My fingers travel down the book’s spine and the smooth leather gives way to a slight indentation where the binder’s stamp applied gold. I briefly trace the gilt ornamentation in the first spine compartment, following an elaborate maze of flourish. My fingers continue to a raised band, which adds not only beauty to the spine but also conceals the binder’s chords that have helped hold the book together for 200 years.
I think of the bookbinder, the man who bound this book that I hold in my hands. He is long dead, likely forgotten, but I hold his work in my hands. My thoughts linger but my fingers move on to the next compartment containing the book’s title, Histoire des Poissons. Again, I imagine the bookbinder and this book, new and smelling of fresh leather, text block and binding united for the first time. The binder lays his tools on the spine. “Histoire des Poissons” appears new and sparking in gilt. Imagination yields to the present, and I see Histoire des Poissons as it is today, slightly chipped and dulled but still proud. I remove the book from between its shelf mates – two other books with their own histories – created decades and continents apart but now united, however briefly, in a collection. I place the book in my lap and smile. Its weight feels familiar. I open the book and the front hinge creaks. I read the title page and feel the bite of the type – Histoire des Poissons. A History of Fish.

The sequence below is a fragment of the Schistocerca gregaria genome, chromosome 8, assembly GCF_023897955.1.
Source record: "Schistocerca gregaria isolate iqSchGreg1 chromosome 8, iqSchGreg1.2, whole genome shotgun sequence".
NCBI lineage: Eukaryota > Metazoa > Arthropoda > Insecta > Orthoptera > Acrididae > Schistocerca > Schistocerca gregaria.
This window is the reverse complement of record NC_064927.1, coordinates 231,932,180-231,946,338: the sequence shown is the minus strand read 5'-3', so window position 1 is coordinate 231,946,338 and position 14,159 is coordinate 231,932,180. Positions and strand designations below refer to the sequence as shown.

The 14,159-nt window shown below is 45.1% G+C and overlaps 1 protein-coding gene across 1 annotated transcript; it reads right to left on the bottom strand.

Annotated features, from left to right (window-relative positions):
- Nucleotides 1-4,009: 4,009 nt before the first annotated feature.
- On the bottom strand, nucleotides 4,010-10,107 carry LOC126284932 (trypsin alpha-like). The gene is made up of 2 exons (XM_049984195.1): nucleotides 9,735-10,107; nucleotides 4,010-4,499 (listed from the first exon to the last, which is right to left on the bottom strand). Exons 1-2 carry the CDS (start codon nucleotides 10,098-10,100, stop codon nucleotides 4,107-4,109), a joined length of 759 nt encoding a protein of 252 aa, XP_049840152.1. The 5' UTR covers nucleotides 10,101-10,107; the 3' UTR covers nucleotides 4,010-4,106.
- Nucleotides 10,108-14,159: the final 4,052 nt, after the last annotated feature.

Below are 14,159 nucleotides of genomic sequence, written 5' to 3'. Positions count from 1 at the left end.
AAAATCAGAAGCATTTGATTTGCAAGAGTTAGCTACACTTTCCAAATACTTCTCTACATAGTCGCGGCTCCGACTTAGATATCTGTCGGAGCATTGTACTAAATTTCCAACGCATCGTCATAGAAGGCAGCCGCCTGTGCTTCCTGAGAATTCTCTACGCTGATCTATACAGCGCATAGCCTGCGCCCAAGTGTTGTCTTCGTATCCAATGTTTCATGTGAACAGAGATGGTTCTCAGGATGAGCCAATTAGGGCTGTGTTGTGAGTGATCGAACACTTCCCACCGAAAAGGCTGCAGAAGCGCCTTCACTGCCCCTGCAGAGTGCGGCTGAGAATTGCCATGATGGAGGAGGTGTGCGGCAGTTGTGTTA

I collect books on fish and have for nearly as long as I can remember. Specifically, I collect books on fish published before 1901. As a Ph.D. candidate in Ecology who studies fish, I know much of the information contained in my books is, well, antiquated, but that is precisely part of their appeal.
My collection satisfies for me three unifying purposes. First, and most generally, collecting satiates the impulse to acquire. For what collector does not enjoy the thrill of the hunt – discovering, obtaining, and integrating a “new” book into a collection? Second, and more specifically, my collection affords the opportunity to immerse myself into the history of my chosen field, to understand better the research and researchers who came before me. Third, and most personally, collecting pre-twentieth century books allows me to appreciate intimately the book as an object.
I love everything about a book – binding, paper, type, illustration, provenance – everything. These three unifying principles motivate and focus my collecting. I will explain, with a series of examples, how these principles manifest in specific books from my collection.
I will start with my oldest book, Conrad Gessner’s Fischbuch (pictured at right), the second German edition printed by Christoffel Froschover in Zürich (1575). Fischbuch is bound in recent full vellum. Through the centuries it has lost its original binding, likely oak boards covered in blindstamped pigskin and held shut with metal clasps. The book also has other evidence of brushes with destruction. The margins of several folios contain old repairs to cuts and tears, damage that presumably accumulated as the original binding perished. But, even with repairs and a new binding, oh what a book it is!